Monday, August 14, 2017

Unitarian Universalism needs missionary zeal encompassing learning what it would teach

Unitarian Univeralism is a dying denomination along with many of the other mainline Christian Churches. They are dying because these institutions are no longer relevant to our contemporary, digital, global community. The old practices, beliefs, and traditions no longer are attractive enough to engage, retain, and nurture membership. UU churches have become social clubs that tend to be cliquey and unable to resolve conflict well. Most importantly, UU as a denomination, and its churches, have no missionary zeal to spread its primary beliefs and principles. As W. Edwards Deming, the Total Quality Management guru from the 80s said, “If you don’t know where you’re going, any road will take you there.”

Where is Unitarian Universalism going? What is its key message for the salvation of the world? How is that message spread?

In A Course In Miracles, it is taught that the usual role of teaching and learning is reversed. It is written, “The course, on the other hand, emphasizes that to teach is to learn, so that teacher and learner are the same.”

It is further written, “The question is not whether you will teach, for in that there is no choice. The purpose of the course might be said to provide you with a means of choosing what you want to teach on the basis of what you want to learn.”

“Teaching is but a call to witness to attest to what you believe. It is a method of conversion. This is not done by words alone. Any situation must be a chance to teach others what you are and what they are to you.”

Observation would lead to an awareness that this is rarely done in UU churches and other mainline Christian churches. If one were asked what difference a church makes in its community in terms of positive influence, often the responder would be hard pressed to articulate a coherent response.

If Unitarian Univeralism is to survive as a social institution in our society, it must develop an awareness of what it wants to learn and how to teach it so that that learning can occur. If Unitarian Universalism is to survive, let alone grow, it must develop a missionary zeal focused on spreading the good news of its core principles and beliefs. As it is empowered by the learning that comes from its teaching it may be a source of influence for the salvation of the world.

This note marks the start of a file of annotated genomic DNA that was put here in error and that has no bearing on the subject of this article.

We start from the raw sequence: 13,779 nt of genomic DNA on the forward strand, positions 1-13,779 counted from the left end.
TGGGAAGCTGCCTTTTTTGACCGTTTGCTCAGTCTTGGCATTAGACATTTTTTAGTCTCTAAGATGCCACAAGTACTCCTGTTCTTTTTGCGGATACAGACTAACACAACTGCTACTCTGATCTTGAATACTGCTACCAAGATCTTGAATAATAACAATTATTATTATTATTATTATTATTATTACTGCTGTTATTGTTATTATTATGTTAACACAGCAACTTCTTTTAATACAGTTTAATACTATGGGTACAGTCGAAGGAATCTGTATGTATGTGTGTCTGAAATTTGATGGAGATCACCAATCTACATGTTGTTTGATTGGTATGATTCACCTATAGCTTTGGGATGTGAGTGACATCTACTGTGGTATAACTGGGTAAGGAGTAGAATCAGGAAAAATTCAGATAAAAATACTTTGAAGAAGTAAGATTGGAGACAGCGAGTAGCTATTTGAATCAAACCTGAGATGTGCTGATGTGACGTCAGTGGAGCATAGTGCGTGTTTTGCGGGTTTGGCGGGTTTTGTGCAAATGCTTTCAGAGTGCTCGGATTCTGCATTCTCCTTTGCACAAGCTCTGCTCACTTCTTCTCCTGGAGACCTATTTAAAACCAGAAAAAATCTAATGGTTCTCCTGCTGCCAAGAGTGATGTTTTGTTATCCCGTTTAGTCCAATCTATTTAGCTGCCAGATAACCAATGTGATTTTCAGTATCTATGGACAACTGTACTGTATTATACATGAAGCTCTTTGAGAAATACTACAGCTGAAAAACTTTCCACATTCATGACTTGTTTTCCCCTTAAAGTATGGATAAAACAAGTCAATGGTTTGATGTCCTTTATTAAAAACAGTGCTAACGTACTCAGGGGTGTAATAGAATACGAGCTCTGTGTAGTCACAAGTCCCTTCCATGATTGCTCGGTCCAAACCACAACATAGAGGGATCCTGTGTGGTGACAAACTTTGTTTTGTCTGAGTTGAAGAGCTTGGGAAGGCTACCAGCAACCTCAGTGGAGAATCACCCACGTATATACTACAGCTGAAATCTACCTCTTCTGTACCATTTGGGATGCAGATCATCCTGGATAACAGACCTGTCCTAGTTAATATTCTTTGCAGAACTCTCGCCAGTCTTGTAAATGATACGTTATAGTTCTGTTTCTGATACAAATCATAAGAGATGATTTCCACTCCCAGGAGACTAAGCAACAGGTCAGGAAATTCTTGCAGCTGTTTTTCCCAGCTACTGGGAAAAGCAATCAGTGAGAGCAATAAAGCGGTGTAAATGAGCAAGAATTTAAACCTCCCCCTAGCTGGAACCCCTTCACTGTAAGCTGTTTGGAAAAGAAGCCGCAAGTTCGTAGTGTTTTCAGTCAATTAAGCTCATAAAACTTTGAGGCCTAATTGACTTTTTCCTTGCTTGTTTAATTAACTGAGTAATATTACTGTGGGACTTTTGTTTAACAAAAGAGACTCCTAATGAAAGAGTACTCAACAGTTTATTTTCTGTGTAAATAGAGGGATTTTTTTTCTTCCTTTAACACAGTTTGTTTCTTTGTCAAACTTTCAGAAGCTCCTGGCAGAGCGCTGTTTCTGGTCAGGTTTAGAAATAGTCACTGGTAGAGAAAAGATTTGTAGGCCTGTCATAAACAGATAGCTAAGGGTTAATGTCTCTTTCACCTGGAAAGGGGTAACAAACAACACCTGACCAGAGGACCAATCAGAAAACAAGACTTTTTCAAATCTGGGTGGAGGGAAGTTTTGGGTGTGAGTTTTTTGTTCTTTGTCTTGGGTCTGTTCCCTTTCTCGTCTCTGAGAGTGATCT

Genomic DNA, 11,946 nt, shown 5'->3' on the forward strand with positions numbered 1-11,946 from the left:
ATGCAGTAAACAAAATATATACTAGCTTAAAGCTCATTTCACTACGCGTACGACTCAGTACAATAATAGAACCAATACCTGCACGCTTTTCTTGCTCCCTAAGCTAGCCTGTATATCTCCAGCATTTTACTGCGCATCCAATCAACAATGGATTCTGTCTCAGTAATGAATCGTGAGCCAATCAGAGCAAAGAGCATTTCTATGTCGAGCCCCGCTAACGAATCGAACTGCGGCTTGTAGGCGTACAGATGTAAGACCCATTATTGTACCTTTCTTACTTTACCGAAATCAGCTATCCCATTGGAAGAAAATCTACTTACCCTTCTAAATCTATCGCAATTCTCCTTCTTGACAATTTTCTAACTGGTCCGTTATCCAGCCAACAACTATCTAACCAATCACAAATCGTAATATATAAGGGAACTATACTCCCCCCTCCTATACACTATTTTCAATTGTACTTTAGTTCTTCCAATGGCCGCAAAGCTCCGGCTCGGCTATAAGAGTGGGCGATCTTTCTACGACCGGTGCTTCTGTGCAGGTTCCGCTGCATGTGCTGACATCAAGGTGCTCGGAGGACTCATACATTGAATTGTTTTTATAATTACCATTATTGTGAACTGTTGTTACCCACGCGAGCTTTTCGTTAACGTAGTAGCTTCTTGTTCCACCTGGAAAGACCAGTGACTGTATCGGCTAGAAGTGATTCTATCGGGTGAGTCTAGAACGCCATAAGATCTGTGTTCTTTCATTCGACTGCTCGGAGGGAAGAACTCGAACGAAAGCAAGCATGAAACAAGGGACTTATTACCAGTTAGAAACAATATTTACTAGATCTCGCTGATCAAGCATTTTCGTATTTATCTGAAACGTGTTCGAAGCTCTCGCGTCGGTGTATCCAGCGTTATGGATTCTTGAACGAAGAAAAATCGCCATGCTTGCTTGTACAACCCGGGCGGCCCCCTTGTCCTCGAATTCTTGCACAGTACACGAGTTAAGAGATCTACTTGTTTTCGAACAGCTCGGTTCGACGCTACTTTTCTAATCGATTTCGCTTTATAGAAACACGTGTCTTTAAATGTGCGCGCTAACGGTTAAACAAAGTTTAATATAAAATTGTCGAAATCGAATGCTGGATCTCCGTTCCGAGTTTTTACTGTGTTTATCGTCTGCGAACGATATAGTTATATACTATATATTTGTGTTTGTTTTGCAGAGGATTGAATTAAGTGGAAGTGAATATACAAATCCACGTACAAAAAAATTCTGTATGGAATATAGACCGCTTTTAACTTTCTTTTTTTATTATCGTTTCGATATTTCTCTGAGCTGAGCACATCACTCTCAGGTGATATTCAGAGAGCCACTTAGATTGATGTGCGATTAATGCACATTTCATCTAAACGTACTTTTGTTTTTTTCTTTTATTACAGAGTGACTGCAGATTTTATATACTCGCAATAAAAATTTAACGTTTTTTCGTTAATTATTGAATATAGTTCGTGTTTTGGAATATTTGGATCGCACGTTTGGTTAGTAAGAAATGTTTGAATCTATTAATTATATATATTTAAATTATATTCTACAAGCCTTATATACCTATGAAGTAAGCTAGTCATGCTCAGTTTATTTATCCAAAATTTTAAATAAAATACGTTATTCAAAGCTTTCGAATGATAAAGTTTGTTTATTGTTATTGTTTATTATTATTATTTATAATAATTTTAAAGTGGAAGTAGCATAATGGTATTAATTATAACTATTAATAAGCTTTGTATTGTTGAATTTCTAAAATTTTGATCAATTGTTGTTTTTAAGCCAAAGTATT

Take away - You learn what you teach. What do you want to learn? What do Unitarian Universalists need to learn?

4 comments:

  1. UUs flounder because there is an ambiguous focus and no sense of mission. The larger UU churches tend to beacons of moral teachings in their communities. Smaller UU churches are too self absorbed with little connection to the larger denomination. The governance of the UU church with its lack of accountability and guidance for its local churches is its greatest weakness.

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  2. Dear John:

    I agree with much of your analysis. What are the factors that contribute to the success of the larger UU churches and the failure of the smaller ones and what do these factors have to do with the nurturance or lack there of, of the spiritual life of their members?

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  3. The churches that have a sense of mission external to themselves that is spiritually nurturing and inspiring to their members are the ones that attract and retain members. You can tell sitting though a church service whether there is any juice flowing in the congregation. If there is a vibrancy and a sense of esprit de corps you will find a life giving church. Of course the deeper question is what is it that gets the juice flowing and creates this esprit de corps? Many factors but it starts with the leadership which provides inspiring sermons and good music.

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  4. Jesse it has been my observation that most ministers are afraid of their congregations so they play it safe and operate within the bounds of political correctness. This tendency to not rock the boat leaves Unitarian Universalist churches insipid. Would that they were more passionate and brave.

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